However, what you do see as you walk around Norman, Oklahoma on the first weekend of April: people black smithing, holding court, fighting with rapiers, spinning, weaving, holding more court, singing, being pirates and fairies, evil barbarians, and of course selling ye olde fudge and ye olde sun catchers. I’m not complaining about this. I’m just saying somewhere in the mix my internal “wow” switch never gets flipped on overdrive.




But for some historical context, this event at Reaves Park used to take place back at OU’s Duck Pond. It was a much smaller crowd of not only fair-goers, but vendors. Since the Spring of 2000, I’ve watched it grow into this writhing mass of attendees that filter through a living labyrinth of other attendees, sales vendors, food vendors, performance stages, role players, games, areas of interest, like the Mermaids and pirate ship, to various rides.


Ye Ole Babar

Ye Olde Babar


I don’t let my kids ride the elephants or the camels, just because I wonder about the quality of their care and if they’re being exploited, as can sometimes happen when events get to this size and people are in it for the money, and if they are then it is something I don’t want to blindly contribute to, but all that said, I did let my kids ride the air carousel because it was powered by wooden gears hand-cranked by two guys raking in the cash at $3 a ride. They had a full line most of the time. So can you be someone who’s wishy-washy about certain aspects and still have fun? I think so. And to be fair, the organizers did have a dog watering station, so I hope their concern for pets is one that extends to the animals giving rides to attendees. Maybe if I go again, I’ll bridge the gap and ask about it.


Ye Olde Air Carousel

Ye Olde Air Carousel


Another reason my “wow” switch is never flipped, is that I’ve noticed as the fair has expanded some of the more educational parts have gotten pushed to the back while shopping, eating, games, and theatrics remain front and center. I understand that to fight and do some of the other “conflict driven” activities, you need space, but it would be nice to have tents like the one on what it was like to be a Medieval era college student not tucked behind everything at the outer most edge. I never did make it back there, but friends with booths at the event told me about its hidden location.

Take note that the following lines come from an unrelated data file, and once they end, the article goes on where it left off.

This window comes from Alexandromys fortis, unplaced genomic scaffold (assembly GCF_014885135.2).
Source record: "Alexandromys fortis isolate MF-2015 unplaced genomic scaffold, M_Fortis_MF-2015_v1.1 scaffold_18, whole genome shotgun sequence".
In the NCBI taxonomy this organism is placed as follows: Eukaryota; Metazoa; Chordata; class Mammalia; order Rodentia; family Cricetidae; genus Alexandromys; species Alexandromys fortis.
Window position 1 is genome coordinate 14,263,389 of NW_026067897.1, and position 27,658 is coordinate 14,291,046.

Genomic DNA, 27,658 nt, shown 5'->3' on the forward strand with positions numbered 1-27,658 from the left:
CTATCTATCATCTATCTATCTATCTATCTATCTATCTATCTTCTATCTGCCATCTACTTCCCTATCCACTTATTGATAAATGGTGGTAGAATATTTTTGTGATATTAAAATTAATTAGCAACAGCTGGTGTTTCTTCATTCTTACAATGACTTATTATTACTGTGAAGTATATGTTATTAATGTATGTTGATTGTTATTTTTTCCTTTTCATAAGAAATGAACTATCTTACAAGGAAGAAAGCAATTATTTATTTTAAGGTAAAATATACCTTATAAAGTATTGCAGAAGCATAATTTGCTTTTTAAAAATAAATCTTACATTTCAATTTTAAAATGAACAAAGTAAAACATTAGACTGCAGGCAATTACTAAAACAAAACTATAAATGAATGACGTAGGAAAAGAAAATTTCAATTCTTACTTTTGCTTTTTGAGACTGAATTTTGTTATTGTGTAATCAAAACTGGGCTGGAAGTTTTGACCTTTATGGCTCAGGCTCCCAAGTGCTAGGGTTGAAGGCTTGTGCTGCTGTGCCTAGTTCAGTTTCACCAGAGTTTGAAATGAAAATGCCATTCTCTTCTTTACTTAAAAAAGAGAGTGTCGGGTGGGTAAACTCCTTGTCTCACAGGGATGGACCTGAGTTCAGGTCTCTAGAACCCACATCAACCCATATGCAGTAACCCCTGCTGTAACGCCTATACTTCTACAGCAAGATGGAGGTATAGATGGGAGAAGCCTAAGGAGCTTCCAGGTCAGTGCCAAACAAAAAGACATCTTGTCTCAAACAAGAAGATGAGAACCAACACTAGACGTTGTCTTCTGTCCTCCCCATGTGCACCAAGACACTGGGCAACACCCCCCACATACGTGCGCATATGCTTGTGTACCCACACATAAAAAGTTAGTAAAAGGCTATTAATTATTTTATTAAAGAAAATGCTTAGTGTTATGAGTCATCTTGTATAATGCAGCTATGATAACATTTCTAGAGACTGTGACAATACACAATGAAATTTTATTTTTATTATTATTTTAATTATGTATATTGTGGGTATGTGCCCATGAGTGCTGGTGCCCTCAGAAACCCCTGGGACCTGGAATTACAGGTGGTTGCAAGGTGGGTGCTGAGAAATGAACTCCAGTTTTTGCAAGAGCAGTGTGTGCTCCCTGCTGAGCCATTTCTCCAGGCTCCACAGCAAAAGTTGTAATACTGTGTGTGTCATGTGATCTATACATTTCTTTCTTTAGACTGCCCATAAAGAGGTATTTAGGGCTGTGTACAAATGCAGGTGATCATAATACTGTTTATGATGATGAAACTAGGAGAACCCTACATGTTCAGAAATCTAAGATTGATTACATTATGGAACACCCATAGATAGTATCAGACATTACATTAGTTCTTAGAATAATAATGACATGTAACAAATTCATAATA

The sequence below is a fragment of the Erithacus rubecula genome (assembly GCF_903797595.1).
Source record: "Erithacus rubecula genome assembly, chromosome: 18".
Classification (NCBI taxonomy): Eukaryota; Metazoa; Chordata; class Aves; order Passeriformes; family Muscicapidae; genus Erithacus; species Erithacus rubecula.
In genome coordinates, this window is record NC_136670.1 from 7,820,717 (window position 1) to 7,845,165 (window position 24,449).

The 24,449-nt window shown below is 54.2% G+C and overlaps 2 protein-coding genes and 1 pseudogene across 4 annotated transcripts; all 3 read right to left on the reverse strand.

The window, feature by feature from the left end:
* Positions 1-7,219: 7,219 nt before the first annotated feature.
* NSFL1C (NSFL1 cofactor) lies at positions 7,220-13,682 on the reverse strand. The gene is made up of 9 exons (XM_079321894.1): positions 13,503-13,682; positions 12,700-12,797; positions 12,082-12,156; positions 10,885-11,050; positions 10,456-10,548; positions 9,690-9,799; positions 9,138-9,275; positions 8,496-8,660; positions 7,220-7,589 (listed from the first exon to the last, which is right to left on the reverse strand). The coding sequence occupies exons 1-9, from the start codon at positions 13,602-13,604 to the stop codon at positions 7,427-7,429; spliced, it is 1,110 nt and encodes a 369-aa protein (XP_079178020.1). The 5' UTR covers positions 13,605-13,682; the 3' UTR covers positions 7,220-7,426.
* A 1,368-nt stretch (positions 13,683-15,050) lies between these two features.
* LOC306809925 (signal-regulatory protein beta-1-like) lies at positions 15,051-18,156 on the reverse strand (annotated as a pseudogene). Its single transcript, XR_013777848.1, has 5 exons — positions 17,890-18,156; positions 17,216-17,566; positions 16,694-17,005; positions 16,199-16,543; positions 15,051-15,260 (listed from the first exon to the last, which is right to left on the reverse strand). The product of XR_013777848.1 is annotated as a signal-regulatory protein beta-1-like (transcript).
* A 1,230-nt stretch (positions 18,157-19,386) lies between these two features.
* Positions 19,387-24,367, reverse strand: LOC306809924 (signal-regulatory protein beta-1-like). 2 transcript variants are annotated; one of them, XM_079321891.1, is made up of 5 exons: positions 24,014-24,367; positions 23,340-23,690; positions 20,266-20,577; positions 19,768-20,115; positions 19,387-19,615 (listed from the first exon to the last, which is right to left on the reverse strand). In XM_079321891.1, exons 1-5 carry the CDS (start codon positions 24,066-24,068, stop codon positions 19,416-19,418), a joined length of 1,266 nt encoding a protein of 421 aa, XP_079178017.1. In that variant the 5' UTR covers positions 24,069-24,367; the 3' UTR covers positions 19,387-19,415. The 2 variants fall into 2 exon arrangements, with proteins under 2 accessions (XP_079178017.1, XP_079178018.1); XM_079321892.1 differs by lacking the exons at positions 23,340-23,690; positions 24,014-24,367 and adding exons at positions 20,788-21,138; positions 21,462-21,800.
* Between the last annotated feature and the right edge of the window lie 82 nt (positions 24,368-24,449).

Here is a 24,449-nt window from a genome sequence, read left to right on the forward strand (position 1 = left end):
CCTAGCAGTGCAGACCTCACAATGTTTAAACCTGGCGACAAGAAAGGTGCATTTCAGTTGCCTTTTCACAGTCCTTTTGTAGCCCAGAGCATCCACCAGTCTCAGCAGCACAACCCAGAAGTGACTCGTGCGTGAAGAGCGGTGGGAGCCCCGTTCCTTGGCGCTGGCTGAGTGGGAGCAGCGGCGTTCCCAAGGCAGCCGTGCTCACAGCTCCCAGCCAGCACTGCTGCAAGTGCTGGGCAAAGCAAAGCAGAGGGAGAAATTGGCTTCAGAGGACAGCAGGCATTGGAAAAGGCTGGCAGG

A common misconception is that the era was devoid of human progress, and that is not entirely true. The worst part of the Middle ages was at the start of it, when there was a continental power vacuum after the collapse of the Roman Empire. But even then, it mostly sucked if you were European as other civilizations were making advances. Additionally, the late Middle Ages is when the Gutenberg press was invented. This made books easier to own. Chiefly the Bible, which contribute to boosting literacy.  Then we move into the Renaissance and the Age of Enlightenment.

I also remember other years, although I’ve skipped the last 4 or 5, when the weavers and spinners weren’t all in the back either. Still, as events go, this is free to the public, kind of ridiculous, and plenty of fun – even for those of us who never fully immerse ourselves into the world of fairies, courtly love, axe throwing, dragons, and all that Medieval festival madness, it’s still enjoyable to attend every so often.

For the people are who are super into this thing, there’s also another Renaissance Festival out in Muskogee, Oklahoma, which runs May through June. Alas, ye fair people, you’re beasts aren’t allowed. So I’ll give Norman’s Med Fair props for being super pet friendly.

“Join us every Saturday and Sunday, May 3rd through June 1st, 2014! In addition, Student Day is Friday May 9th, and Memorial Day Monday, May 26th. Gates open at 10:30am and close at 6pm. NO PETS are allowed (with the exception of service animals).”

One comment to “365 Norman: The Medieval Fair”
  1. Thank you so much for your words for the elephants. I hate that they abuse these amazing animals & then use them for such trivial tasks.